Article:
Right. He was supposed to be explaining his impetus for renting a beach cottage, though he’d better keep the exact details to himself for the moment. “I was in the hospital when Crescent Cove…uh, the idea of it just popped into my head. I knew I had to visit as soon as I was well.”
When he didn’t continue, she threw him a disgruntled look. “Fine, I’ll ask. Why were you in the hospital?”
“How much do you know about hearts?”
“Are we talking physical or metaphorical?”
Both were important when it came to the two of them, but Caleb would address that later. “Physical.”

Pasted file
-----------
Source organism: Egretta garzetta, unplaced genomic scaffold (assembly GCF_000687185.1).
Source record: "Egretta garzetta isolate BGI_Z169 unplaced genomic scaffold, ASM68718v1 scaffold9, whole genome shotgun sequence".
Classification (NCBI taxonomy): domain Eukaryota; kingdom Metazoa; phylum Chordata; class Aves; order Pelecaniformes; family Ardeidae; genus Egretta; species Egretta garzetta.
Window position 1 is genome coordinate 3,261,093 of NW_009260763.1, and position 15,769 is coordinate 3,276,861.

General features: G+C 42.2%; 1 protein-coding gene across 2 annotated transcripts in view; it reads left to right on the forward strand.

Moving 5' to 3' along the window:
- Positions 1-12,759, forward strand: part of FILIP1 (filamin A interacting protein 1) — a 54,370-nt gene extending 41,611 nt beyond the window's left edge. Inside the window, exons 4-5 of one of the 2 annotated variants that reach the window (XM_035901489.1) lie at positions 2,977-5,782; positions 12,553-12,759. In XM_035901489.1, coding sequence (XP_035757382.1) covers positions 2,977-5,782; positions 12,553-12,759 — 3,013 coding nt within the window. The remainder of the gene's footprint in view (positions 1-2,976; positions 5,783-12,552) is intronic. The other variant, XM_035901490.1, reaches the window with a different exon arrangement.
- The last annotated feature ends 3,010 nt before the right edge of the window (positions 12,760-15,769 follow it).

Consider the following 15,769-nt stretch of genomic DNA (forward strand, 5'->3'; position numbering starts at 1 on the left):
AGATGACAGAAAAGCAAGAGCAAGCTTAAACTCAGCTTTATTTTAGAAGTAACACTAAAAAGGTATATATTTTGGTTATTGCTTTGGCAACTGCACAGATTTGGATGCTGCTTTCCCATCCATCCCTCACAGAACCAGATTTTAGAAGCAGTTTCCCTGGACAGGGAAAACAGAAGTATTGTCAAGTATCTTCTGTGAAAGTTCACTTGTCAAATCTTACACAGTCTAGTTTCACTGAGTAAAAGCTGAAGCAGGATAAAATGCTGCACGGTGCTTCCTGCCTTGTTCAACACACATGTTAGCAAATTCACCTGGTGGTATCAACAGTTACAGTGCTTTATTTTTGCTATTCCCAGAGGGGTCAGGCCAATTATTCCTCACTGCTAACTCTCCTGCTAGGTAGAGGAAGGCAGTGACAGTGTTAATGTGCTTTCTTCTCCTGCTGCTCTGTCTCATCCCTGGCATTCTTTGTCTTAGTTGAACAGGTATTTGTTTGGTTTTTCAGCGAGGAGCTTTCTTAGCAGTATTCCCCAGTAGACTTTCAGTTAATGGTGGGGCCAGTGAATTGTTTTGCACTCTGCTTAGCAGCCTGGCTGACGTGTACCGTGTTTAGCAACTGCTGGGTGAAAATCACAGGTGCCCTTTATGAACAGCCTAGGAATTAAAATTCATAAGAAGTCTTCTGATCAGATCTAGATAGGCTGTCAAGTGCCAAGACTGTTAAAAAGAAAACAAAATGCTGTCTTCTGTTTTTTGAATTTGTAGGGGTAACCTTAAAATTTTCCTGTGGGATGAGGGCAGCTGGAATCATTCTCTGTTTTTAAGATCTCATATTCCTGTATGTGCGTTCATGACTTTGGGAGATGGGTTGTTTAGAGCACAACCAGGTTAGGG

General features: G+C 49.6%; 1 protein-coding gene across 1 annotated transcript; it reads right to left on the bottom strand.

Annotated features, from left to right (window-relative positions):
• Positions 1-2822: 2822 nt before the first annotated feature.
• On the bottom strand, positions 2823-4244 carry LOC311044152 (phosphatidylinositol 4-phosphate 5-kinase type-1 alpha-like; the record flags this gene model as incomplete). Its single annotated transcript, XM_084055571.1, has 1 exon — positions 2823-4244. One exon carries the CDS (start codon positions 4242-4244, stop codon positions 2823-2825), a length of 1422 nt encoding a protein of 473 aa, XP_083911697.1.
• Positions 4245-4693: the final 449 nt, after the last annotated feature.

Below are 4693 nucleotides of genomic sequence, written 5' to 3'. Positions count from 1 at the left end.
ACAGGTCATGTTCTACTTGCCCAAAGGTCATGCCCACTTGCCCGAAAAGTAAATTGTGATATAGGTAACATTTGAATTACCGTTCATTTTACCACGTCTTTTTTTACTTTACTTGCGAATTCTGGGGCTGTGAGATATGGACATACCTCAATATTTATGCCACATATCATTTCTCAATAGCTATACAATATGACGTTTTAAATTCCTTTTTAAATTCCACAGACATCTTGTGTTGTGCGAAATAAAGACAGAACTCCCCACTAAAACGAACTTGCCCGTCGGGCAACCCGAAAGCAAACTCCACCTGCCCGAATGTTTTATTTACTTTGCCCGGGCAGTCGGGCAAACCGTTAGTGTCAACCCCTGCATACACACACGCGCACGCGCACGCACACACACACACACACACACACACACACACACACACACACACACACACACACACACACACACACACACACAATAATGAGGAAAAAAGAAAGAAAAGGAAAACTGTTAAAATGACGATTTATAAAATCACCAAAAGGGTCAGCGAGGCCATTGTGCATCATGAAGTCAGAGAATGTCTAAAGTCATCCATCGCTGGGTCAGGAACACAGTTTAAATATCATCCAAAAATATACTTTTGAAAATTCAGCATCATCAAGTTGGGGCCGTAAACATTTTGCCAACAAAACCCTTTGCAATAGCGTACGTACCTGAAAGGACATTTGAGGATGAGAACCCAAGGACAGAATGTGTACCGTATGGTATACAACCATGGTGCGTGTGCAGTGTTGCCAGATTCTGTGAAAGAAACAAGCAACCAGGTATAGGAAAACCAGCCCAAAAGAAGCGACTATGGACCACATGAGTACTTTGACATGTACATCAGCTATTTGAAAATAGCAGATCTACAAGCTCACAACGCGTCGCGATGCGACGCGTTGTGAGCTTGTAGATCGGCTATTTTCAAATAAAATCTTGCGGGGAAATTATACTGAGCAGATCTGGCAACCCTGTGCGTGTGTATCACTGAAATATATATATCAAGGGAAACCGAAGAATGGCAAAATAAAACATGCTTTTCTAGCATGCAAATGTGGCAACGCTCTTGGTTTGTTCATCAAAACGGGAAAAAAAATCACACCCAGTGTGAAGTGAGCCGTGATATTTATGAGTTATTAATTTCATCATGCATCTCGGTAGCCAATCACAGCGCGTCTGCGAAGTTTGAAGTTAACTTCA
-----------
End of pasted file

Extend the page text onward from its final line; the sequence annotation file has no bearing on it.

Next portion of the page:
“Size of a fist,” she said, placing hers against her breastbone. “Four chambers. Blood pumps in, and it sends the de-oxygenated stuff through the lungs to pick up O² before being sent back out to the body.”
“Right. The blood returning from the lungs goes into the left atrium—one of the chambers of the heart. From there, a valve, the mitral valve, opens to let that blood flow into the main pumping chamber, the left ventricle. I had a wonky valve, causing mitral stenosis.”
Her fisted hand dropped to the desktop. “Sounds serious.”
“It made some of my blood flow backward to my lungs, meaning my heart had to pump harder to get the necessary volume through my veins. Provided the leak is slow and only gets worse progressively, your body can compensate for years.”
She covered her fist with her other hand, as if to comfort it. “And when it can no longer compensate?”
“Then you experience shortness of breath and extreme fatigue.”